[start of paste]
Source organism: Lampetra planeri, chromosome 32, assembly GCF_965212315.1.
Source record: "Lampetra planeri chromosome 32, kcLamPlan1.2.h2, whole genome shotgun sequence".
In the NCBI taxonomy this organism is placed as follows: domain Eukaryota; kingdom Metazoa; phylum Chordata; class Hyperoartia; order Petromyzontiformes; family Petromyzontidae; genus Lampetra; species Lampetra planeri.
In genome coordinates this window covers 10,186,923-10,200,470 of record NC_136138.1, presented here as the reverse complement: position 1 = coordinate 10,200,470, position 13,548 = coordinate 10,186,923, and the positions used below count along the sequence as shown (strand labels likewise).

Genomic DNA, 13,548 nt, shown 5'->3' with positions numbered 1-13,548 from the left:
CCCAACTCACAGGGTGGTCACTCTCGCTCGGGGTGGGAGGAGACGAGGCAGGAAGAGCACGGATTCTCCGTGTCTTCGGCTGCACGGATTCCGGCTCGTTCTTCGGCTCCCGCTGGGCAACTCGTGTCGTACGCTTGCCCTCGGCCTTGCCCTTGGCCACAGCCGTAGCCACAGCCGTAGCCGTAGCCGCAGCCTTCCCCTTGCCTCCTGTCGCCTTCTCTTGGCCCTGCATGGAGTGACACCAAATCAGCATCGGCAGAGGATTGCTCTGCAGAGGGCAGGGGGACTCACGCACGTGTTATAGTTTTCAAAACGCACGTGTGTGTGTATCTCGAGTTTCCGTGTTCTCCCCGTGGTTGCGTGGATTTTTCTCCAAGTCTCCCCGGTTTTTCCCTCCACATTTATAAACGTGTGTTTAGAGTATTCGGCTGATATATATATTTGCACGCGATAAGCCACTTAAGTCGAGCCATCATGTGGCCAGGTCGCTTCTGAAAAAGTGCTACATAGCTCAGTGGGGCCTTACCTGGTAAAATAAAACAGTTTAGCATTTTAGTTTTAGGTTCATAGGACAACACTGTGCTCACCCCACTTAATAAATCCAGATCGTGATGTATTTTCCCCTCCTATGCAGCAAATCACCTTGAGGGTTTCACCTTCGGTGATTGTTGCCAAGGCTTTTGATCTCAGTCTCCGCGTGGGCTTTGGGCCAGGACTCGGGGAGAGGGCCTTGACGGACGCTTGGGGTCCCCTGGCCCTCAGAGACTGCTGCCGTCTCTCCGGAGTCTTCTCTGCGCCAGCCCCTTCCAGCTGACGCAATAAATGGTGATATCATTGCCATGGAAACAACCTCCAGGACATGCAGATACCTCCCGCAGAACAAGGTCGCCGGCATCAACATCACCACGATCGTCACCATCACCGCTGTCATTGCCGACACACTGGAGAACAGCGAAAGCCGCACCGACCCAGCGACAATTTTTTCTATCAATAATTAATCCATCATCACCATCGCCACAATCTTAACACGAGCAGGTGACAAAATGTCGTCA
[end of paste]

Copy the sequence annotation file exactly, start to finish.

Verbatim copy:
Source organism: Lampetra planeri, chromosome 32, assembly GCF_965212315.1.
Source record: "Lampetra planeri chromosome 32, kcLamPlan1.2.h2, whole genome shotgun sequence".
In the NCBI taxonomy this organism is placed as follows: domain Eukaryota; kingdom Metazoa; phylum Chordata; class Hyperoartia; order Petromyzontiformes; family Petromyzontidae; genus Lampetra; species Lampetra planeri.
In genome coordinates this window covers 10,186,923-10,200,470 of record NC_136138.1, presented here as the reverse complement: position 1 = coordinate 10,200,470, position 13,548 = coordinate 10,186,923, and the positions used below count along the sequence as shown (strand labels likewise).

Genomic DNA, 13,548 nt, shown 5'->3' with positions numbered 1-13,548 from the left:
CCCAACTCACAGGGTGGTCACTCTCGCTCGGGGTGGGAGGAGACGAGGCAGGAAGAGCACGGATTCTCCGTGTCTTCGGCTGCACGGATTCCGGCTCGTTCTTCGGCTCCCGCTGGGCAACTCGTGTCGTACGCTTGCCCTCGGCCTTGCCCTTGGCCACAGCCGTAGCCACAGCCGTAGCCGTAGCCGCAGCCTTCCCCTTGCCTCCTGTCGCCTTCTCTTGGCCCTGCATGGAGTGACACCAAATCAGCATCGGCAGAGGATTGCTCTGCAGAGGGCAGGGGGACTCACGCACGTGTTATAGTTTTCAAAACGCACGTGTGTGTGTATCTCGAGTTTCCGTGTTCTCCCCGTGGTTGCGTGGATTTTTCTCCAAGTCTCCCCGGTTTTTCCCTCCACATTTATAAACGTGTGTTTAGAGTATTCGGCTGATATATATATTTGCACGCGATAAGCCACTTAAGTCGAGCCATCATGTGGCCAGGTCGCTTCTGAAAAAGTGCTACATAGCTCAGTGGGGCCTTACCTGGTAAAATAAAACAGTTTAGCATTTTAGTTTTAGGTTCATAGGACAACACTGTGCTCACCCCACTTAATAAATCCAGATCGTGATGTATTTTCCCCTCCTATGCAGCAAATCACCTTGAGGGTTTCACCTTCGGTGATTGTTGCCAAGGCTTTTGATCTCAGTCTCCGCGTGGGCTTTGGGCCAGGACTCGGGGAGAGGGCCTTGACGGACGCTTGGGGTCCCCTGGCCCTCAGAGACTGCTGCCGTCTCTCCGGAGTCTTCTCTGCGCCAGCCCCTTCCAGCTGACGCAATAAATGGTGATATCATTGCCATGGAAACAACCTCCAGGACATGCAGATACCTCCCGCAGAACAAGGTCGCCGGCATCAACATCACCACGATCGTCACCATCACCGCTGTCATTGCCGACACACTGGAGAACAGCGAAAGCCGCACCGACCCAGCGACAATTTTTTCTATCAATAATTAATCCATCATCACCATCGCCACAATCTTAACACGAGCAGGTGACAAAATGTCGTCA